Cain: I think that being approachable is a “must-have” to be an effective leader. There isn’t a secret to being approachable, but I think a key quality that makes you approachable is ensuring that your team knows you genuinely care about them. Make sure you actively listen to them (which is sometimes a challenge for me) and, most importantly, hear what they’re communicating to you. A leader doesn’t have to follow every bit of input received, but genuinely considering it will ensure that the giver feels valued. I insist that each of my managers has at least one one-on-one meeting each month with those reporting to them, and I do this with my direct reports too. It’s important for them, but important to me as well. I’ve seen executives who aren’t approachable and they’re not well-liked. Their teams work begrudgingly for them and won’t go the extra mile. Their teams have higher turnover rates and don’t operate as efficiently as they could, which puts stress on others in the organization. What gets the leader to this point is a ‘do-what-I-tell-you-to-do’ mentality. They know everything and make sure the team knows they don’t need anything from them. While avoidable, it’s not as rare as it should be.
Vorwick: A couple of behaviors that could cause executives to become isolated involves how they respond to mistakes and failure and whether they’re comfortable admitting their own shortcomings.
tEDmag: At your firm, how do you break down the walls of communication with your team members to help ensure that colleagues find you approachable?
Smith: In addition to the aforementioned practice of reacting to news with emotional intelligence, communication is key! Leaders must go out of their way to make people comfortable and show interest professionally and personally. If you invest time in people, they’ll get to know you and will be less fearful of you. I treat my co-workers like family. Family can direct other family members when necessary, so treating co-workers as family doesn’t mean that you can’t effectively lead other family members or have the difficult conversations. I think it makes having difficult conversations easier.
Cain: As my company has grown, it’s become much more difficult to get to know the entry-level employees and new hires that are often on your front line. I have to be much more intentional about my personal interactions with them; it’s too easy to have all of your communications with your team revolve around problems, which can affect their perception of you. That’s why one-on-one meetings are so important to me and where most of our ideas take shape to move the ball down the court. One thing that I plan to institute is a new-hire lunch so that I can get to meet with all of Wiseway Supply’s new hires within the past quarter. It will be nice to get to know them on a personal level, hear about their career expectations, and share my own expectations of them.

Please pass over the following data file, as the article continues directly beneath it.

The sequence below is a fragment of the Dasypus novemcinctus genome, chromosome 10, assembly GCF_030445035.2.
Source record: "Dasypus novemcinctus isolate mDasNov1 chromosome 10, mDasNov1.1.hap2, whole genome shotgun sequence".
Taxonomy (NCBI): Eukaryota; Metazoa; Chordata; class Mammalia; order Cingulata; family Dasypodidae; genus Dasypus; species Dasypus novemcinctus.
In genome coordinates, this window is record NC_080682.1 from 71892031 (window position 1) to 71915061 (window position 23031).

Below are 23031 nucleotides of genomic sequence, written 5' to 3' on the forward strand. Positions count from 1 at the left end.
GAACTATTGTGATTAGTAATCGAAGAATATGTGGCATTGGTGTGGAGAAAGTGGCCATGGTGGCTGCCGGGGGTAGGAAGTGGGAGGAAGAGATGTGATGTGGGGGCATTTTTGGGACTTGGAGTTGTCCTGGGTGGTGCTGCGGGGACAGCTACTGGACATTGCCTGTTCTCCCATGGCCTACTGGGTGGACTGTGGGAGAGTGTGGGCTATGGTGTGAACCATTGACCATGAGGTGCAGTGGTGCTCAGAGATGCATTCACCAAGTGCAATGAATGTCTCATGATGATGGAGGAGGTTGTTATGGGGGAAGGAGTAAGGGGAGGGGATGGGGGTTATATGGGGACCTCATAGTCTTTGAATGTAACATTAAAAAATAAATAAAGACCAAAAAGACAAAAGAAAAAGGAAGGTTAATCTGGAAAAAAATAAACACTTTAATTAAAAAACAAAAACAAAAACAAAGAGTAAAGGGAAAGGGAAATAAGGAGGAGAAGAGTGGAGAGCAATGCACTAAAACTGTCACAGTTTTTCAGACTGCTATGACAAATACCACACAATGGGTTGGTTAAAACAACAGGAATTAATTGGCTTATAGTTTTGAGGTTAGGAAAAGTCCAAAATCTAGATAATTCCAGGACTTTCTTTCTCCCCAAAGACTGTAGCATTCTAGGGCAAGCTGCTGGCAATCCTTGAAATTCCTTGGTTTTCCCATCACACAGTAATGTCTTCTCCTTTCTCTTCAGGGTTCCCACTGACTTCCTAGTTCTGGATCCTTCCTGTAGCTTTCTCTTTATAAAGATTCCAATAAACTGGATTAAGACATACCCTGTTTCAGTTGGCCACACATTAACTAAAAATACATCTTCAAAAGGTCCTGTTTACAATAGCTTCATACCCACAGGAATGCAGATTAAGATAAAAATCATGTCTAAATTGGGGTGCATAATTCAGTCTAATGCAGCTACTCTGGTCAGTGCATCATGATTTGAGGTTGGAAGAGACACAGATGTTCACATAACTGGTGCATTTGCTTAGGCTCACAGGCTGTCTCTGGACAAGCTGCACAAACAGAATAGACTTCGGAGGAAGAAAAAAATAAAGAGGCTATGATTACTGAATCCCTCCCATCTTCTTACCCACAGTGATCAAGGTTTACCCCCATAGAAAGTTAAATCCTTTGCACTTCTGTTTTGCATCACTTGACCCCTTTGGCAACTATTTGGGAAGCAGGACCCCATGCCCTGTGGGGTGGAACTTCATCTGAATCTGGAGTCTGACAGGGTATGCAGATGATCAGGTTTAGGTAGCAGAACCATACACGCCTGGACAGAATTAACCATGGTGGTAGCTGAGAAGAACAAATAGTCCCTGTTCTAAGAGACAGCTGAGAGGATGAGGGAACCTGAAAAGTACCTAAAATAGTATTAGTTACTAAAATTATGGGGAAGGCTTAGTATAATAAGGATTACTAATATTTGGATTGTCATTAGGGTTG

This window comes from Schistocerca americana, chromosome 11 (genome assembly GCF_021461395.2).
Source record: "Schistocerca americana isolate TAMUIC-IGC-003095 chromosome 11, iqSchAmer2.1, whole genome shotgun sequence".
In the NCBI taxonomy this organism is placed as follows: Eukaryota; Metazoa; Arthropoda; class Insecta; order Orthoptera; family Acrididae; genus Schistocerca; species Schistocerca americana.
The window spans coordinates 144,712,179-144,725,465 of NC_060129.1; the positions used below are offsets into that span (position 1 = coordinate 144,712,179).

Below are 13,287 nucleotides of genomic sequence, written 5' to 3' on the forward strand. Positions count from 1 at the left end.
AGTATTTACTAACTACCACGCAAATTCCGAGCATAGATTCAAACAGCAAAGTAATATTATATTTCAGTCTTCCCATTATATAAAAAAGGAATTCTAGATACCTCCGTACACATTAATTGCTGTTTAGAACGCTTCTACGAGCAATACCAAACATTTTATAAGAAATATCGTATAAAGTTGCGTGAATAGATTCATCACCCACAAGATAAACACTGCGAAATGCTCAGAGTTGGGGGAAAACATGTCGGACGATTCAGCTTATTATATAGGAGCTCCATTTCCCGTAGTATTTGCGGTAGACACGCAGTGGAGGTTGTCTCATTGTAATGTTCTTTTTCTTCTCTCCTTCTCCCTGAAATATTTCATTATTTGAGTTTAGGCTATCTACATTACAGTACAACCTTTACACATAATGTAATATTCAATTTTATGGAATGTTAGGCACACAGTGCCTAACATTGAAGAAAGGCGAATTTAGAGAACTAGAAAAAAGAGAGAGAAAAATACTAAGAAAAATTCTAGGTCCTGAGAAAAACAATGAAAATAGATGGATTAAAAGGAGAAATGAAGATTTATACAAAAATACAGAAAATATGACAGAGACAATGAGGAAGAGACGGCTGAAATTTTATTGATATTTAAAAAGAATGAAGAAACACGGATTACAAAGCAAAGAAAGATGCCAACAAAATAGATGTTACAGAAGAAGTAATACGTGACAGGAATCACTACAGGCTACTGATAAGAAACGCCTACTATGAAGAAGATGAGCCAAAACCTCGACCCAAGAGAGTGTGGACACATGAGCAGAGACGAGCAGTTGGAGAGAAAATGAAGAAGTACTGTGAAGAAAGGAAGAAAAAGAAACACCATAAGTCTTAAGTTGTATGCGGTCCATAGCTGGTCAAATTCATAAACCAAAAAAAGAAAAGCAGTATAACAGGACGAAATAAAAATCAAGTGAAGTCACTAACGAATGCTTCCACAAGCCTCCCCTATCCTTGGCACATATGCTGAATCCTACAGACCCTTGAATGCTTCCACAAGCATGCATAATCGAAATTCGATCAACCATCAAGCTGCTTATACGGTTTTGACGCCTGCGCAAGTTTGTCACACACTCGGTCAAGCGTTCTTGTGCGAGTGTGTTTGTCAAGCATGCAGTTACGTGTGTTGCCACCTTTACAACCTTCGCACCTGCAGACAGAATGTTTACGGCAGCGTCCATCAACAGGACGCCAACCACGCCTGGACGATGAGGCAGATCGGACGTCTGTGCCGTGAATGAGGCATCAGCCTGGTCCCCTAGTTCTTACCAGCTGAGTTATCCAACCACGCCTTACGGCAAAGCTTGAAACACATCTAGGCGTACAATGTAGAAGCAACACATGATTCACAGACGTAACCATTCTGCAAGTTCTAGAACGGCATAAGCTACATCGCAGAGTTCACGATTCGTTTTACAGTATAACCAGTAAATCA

Vorwick: I schedule one-on-one time with my team. I try to make it safe for them to express their opinions or concerns and seek their guidance on a wide range of topics. I apologize when I should. We work hard and know how to laugh at ourselves. Occasionally we’ll spend unstructured time out of the office together. As an example, every January after the holidays have passed, my wife Kathy and I invite our executive team to our home for dinner with their spouses. Kathy cooks, I make a special playlist, and we serve drinks. We all spend a relaxing and enjoyable evening together catching up.
tEDmag: Please share any final tips for other distributor executives when it comes to creating a working environment where team members feel that leaders are approachable.
Smith: Consistent, predictable reactions and calm, reassuring emotional intelligence are key. In business, culture is the most important aspect of our existence and leaders are responsible for the culture. They need to reinforce a culture of open, safe dialogue.
Cain: Model the behavior you expect of your team. Work extra hard to make even a few extra minutes available to spend with your team each day. Get to know those on your team and what makes them tick. When colleagues like each other and the CEO, they get more done for the company and it makes the CEO’s job more fun and results easier to achieve. But the biggest benefit of all is that you’ll enjoy your relationship with them.
Vorwick: I think that in order to build trust, it’s important to be consistent. I have trusting and productive relationships with my senior and executive staff and they’re extremely competent. Our relationships are a source of comfort and strength.
Tune into tEDmag.com next Wednesday, September 4, for Part 2 of this series, when two renowned experts on leadership explore the topic of executive loneliness and ways in which a leader can enhance their approachability in the eyes of employees.
Tagged with best practices, leadership